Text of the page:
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November 11, 2012Sign-up for HokieHaven.com Wireless Text Alerts sent right to your cell phone!
While the scoreboard is perhaps the only statistic that matters, it's hard to deny that the result is due to a combination of smaller stats and trends within the game. Some stats have a direct correlation to the final score, others don't tell the entire story, and there are some that just flat-out don't make sense.
As many of you noticed in the live chat, I'm extremely passionate about stats. In my column debut, I'll be breaking down all the numbers from the Florida State battle. Those stats will be filtered through five categories, and will give you a different outlook of how Florida State defeated the Hokies 28-22.
WHY FLORIDA STATE WON
The Hokie defense produced a great performance, but it's tough to win when FSU junior quarterback E.J. Manuel throws three touchdown passes. Manuel was also able to beat the secondary for five twenty-plus yard passes, including four to sophomore wide receiver Rashad Greene. That's just not acceptable for a Bud Foster defense.
Five penalties seems like a lot, but the Seminoles only lost a total 26 yards on those infractions. The crowd was able to force a few procedure penalties, but ultimately Florida State played a very disciplined ballgame.
The Seminole defense was able to force three turnovers, including a game-ending interception of junior quarterback Logan Thomas at the 33-yard line. Of the two turnovers before the aforementioned pick, Florida State turned those into two scores for ten points.
WHY VIRGINIA TECH LOST
Naturally, it all starts with the running game. If Thomas can't get going on the ground (10 carries for 16 yards), the Hokies are always in trouble. Freshman running back J.C. Coleman and junior Tony Gregory combined for 24 carries for just 60 yards. That's good for 2.5 yards per carry, and neither had a run of more than seven yards. Ouch.
As mentioned, Florida State played disciplined football; however, Virginia Tech racked up 62 yards of penalties on just six infractions. While the Hokies out-gained the Seminoles by 74 yards, they lost the penalty yardage battle by 36 yards. It's not much, but that surely had an impact in a game that came down to the final seconds.
Kickoffs have also continued to plague the Hokies. Freshman Brooks Abbott failed to record a touchback on five attempts, and the Virginia Tech coverage unit struggled to contain returner Lamarcus Joyner. The five starting spots for the Florida State offense on kickoffs: 18, 50, 29, 34, and 32. The Seminoles capitalized with 17 points on three of those returns.
NUMBERS THAT DON'T MAKE SENSE WITH THE RESULT
Obviously the one stat that makes zero sense is the -15 rushing yards Florida State was able to accumulate. The Seminoles came into the game with the 14th best rushing attack in the nation, but averaged -0.7 yards per rush against the Hokie D.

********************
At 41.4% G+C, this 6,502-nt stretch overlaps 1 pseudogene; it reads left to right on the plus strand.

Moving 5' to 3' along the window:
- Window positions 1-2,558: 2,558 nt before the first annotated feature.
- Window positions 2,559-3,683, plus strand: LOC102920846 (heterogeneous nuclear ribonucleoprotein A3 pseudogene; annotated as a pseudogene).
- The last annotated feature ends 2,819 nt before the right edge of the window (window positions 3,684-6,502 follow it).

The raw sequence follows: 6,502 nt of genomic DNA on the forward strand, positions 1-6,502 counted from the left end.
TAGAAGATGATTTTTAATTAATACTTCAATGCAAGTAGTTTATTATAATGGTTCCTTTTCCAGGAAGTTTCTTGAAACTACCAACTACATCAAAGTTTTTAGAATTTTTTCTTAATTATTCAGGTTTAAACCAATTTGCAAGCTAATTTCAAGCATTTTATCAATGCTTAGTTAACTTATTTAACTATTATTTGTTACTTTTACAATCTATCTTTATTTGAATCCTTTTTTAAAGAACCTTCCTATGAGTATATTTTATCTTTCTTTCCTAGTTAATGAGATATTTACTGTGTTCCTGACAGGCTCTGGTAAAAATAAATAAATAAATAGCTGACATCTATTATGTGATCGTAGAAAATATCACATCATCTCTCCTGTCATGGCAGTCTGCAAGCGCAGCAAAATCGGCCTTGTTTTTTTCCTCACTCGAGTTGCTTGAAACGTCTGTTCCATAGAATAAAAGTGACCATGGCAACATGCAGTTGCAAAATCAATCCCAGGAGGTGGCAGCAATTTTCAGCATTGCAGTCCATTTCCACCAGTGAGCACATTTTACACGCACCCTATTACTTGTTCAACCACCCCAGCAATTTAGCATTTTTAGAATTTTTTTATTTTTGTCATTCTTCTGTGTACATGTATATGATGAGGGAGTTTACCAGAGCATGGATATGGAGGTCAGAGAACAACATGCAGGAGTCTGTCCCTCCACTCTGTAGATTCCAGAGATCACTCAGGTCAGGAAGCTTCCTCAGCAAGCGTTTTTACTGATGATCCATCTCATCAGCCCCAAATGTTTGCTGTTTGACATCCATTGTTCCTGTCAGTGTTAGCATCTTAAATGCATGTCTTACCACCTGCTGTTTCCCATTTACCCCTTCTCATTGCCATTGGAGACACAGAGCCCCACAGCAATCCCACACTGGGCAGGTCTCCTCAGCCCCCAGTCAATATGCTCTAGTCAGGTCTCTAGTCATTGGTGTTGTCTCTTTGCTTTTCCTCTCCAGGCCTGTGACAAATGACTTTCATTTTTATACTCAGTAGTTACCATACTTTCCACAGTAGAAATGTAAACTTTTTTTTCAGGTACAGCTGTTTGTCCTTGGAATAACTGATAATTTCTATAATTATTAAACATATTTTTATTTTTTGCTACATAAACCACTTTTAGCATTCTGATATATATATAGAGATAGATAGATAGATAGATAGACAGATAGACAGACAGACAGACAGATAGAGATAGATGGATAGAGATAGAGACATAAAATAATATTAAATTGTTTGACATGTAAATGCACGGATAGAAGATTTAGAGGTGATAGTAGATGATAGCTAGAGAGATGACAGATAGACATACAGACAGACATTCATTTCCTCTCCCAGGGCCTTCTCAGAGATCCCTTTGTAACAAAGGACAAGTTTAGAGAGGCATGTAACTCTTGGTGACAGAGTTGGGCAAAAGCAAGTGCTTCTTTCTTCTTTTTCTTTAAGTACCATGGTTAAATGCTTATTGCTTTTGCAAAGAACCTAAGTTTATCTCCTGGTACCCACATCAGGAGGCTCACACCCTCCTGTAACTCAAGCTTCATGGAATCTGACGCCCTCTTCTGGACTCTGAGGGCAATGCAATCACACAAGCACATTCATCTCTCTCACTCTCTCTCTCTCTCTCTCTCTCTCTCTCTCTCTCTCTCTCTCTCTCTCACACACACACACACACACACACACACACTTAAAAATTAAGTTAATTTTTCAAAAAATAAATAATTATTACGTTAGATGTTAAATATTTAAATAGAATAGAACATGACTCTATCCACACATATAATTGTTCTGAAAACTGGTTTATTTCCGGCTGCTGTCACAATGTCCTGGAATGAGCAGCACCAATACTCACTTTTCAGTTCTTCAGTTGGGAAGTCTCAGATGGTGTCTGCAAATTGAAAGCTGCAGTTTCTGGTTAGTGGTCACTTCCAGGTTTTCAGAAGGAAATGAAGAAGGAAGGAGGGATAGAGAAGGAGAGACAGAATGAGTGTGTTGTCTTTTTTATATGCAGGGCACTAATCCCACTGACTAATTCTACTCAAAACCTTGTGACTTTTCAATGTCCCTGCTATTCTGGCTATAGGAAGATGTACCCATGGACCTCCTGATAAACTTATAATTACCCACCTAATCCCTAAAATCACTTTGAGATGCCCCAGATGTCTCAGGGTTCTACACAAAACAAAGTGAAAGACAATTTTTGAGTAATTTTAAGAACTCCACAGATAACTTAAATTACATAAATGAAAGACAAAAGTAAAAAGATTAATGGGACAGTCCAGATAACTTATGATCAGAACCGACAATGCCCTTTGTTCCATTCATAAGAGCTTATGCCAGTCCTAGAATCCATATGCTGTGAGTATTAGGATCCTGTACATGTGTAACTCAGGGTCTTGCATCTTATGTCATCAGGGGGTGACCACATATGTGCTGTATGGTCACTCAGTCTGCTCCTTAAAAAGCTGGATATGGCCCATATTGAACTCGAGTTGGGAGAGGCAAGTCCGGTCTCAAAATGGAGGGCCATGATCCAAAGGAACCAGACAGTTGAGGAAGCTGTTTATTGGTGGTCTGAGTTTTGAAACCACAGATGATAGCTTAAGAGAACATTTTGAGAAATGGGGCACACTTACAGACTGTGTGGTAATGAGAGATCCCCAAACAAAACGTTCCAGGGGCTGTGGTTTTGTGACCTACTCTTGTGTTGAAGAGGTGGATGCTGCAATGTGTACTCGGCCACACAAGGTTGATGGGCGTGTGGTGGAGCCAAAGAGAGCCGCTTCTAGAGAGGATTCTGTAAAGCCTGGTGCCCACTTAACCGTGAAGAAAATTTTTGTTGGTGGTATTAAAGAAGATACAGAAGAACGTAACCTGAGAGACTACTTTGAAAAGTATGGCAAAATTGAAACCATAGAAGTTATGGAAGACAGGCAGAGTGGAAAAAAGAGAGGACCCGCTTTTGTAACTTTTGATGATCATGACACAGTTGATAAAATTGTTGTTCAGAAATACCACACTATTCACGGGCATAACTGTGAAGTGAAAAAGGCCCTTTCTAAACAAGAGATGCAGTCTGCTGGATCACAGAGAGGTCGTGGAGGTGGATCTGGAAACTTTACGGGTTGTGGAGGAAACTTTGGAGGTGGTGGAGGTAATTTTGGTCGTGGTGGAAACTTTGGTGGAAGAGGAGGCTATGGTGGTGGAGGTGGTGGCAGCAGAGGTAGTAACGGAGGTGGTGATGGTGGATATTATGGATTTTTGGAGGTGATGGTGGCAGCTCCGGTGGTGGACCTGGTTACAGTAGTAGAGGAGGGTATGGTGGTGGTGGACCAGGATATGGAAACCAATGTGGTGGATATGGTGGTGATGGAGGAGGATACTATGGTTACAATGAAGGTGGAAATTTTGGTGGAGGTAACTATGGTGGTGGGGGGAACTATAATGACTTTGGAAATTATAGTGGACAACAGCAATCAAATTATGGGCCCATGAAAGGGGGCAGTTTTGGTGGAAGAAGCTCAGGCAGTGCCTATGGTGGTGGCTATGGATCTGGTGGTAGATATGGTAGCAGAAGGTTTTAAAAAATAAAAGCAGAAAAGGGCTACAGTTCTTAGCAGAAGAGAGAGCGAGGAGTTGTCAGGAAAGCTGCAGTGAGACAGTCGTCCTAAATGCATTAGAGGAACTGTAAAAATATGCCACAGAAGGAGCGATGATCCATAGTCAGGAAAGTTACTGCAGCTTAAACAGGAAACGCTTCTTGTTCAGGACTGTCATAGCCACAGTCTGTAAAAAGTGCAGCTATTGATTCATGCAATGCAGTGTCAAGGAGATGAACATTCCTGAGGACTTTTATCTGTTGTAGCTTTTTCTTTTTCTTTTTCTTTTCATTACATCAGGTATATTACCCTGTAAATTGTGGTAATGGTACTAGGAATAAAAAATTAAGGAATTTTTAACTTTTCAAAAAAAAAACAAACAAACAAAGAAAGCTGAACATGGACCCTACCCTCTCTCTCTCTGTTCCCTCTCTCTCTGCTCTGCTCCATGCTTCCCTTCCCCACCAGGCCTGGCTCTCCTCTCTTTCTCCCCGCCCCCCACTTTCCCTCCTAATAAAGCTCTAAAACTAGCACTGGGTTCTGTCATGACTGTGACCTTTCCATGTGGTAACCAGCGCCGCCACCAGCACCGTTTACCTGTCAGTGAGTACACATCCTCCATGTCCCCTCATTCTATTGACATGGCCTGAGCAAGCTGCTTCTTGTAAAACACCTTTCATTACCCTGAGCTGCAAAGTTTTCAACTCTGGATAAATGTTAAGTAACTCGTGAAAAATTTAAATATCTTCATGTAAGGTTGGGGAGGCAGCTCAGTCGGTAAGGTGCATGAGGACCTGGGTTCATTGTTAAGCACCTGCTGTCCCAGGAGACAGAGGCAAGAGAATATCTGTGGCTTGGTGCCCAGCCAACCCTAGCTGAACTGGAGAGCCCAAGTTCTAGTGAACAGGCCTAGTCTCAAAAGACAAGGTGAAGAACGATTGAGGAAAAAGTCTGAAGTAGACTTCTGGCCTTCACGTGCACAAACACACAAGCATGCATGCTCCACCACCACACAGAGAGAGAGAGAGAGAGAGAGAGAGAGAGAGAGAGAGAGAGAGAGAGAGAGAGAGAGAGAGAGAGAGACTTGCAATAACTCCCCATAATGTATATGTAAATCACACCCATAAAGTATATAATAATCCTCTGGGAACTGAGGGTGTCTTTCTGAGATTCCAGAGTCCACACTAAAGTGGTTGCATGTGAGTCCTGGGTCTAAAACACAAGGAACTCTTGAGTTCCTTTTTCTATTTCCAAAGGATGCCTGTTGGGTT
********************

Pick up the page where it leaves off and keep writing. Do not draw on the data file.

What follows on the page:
As mentioned before the game, Devonta Freeman had rushed for at least 70 yards in each of the last three games while averaging 8.1 yards per carry. He managed -5 yards on 7 carries.
Senior wide receiver Corey Fuller notched a season-high of seven catches for 124 yards and a TD; however, it seems each time Fuller breaks out the Hokies lose. In the five games Fuller has at least 80 yards receiving, Virginia Tech has lost four of those contests. The Hokies have also lost four of the five games in which he's scored. What?
WHAT VIRGINIA TECH DID WELL
The stats showed just how well Virginia Tech played on defense. The Hokies tied a season-high with five sacks, and also set a new season-high of 12 tackles for loss. Junior linebacker Jack Tyler's safety was one of the biggest momentum-shifters in the game, and the unit also notched two turnovers. Unfortunately, the five plays over 20 yards hurt the finishing numbers.
As much as the Hokies struggled on kickoffs, Freshman A.J. Hughes was equally as phenomenal on punts. He averaged 44.5 yards on six punts, and placed half of those inside the 20-yard line (one on the 20). The Seminoles scored 0 points when receiving those six punts.
While the running backs produced abysmal stats on the ground, they opened up a new facet of the offense that will hopefully be built upon. Coleman and Gregory were able to get the ball in space on short dumps, resulting in a combined five catches for 59 yards. Each produced a reception of at least 14 yards, and Gregory's third-down conversion paved the way for junior kicker Cody Journell's go-ahead field goal with 2:19 left. If Thomas is able to be more accurate on those throws (he missed a few), the running backs could be a deadly weapon in the air going forward.
Not to the surprise of many Hokie fans, Thomas extended his interception streak to eight games. This includes three straight multi-pick games, and he hasn't thrown for multiple touchdowns since Duke. Thomas has also failed to throw for three touchdowns (unlike his counterpart Manuel) in every game thus far.
Although the defense played well, Manuel's 326 yards was the third time the unit has given up at least 300 yards passing this season. To put that in perspective, the Hokies had only allowed two opponents to record 300+ yards through the air in the previous four years.